Such an interesting post, Jane. As I mentioned on Twitter, THE SHELL SEEKERS was one of my late mum's favourite books and I now have her copy. Your post is a reminder that I'd like to reread it.

Older characters are so important to me too and my books usually include one (or more) wise older women. I'm adding your books to my TBR list!

A gorgeous 'writing holiday' pic of all of you too! x
Thanks so much, Angela... glad this has inspired you to read The Shell Seekers again x
Thanks, Angela. I'm glad you enjoyed Jane's blog. She certainly seems to have picked a very popular book in The Shell Seekers.
Thanks for this interview with Jane - I too loved "Another You" and must read her other books which are on my Kindle. The Shell Seekers is also a favourite read and the interview has made me want to read it again.
Thanks for your kind comments, Cass. I do love my older characters!

The Faerie Tree is my 'special child' - not like my other books but probably the one I love the most.
Thanks, Louise - I remember that wrench when another character took over the narrative too! And cry close to the end... well... buckets don't come into it.

Glad you liked Susanna's addition of a 'holiday snap' - we had an amazing and very productive time in Bath.
Cass, it's lovely to see you here. I agree that the portrayal of a more mature character adds depth and roundness to a book.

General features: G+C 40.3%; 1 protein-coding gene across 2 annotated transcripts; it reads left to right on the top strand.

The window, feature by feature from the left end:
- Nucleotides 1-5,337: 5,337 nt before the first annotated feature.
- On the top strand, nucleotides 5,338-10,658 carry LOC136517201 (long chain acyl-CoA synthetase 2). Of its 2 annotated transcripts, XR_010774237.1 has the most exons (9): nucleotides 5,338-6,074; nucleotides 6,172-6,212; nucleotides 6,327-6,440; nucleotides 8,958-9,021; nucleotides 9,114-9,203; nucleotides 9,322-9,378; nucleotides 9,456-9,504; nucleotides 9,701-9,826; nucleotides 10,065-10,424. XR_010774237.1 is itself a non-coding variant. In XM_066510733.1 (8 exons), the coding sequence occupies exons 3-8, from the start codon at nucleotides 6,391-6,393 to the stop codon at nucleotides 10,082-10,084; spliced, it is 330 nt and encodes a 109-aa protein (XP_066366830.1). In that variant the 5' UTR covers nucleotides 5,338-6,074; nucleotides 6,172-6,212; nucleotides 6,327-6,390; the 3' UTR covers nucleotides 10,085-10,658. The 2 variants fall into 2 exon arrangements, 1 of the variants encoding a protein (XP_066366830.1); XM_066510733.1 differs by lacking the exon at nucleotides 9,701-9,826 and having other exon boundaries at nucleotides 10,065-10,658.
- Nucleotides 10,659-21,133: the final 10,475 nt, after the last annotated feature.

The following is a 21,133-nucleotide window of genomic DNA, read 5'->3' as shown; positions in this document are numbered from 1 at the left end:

I have read Jane's Another You and The Cheesemaker's House, but I haven't read The Faerie Tree yet. It sounds like another atmospheric read and I'll be adding it to my ever-increasing TBR pile.

You'll be here to share your own favourite two fictional characters in the new year, so that is something else to look forward to.
Hi Louise. Many thanks for your comments. I too loved The Shell Seekers - I was working in London at the time and I can remember reading it on the train as I commuted to and fro. Such an engrossing book.
Lovely post, Jane.

I loved the Shell Seekers and now I want to go and read it again, as it's been years since I did! I love what you said about bringing a wise, older person into your stories. It makes everything so much more rounded.

The Faerie Tree sounds a fascinating story! I loved The Cheesemaker's House, as you know, so I think I'll make the FT my next read!

Love this idea for a blog series, Sue, and just adore that photo! Great times!
I read 'The Shell Seekers' years ago when it was first published and I loved it, though I found it a wrench to leave Penelope behind when the next character started 'telling' the story. I hadn't thought about it in terms of how unusual it was for an older woman to be the main character in a book, but looking back, I can see that this was the case. Thank you for an intersting blog - and I love the final photo!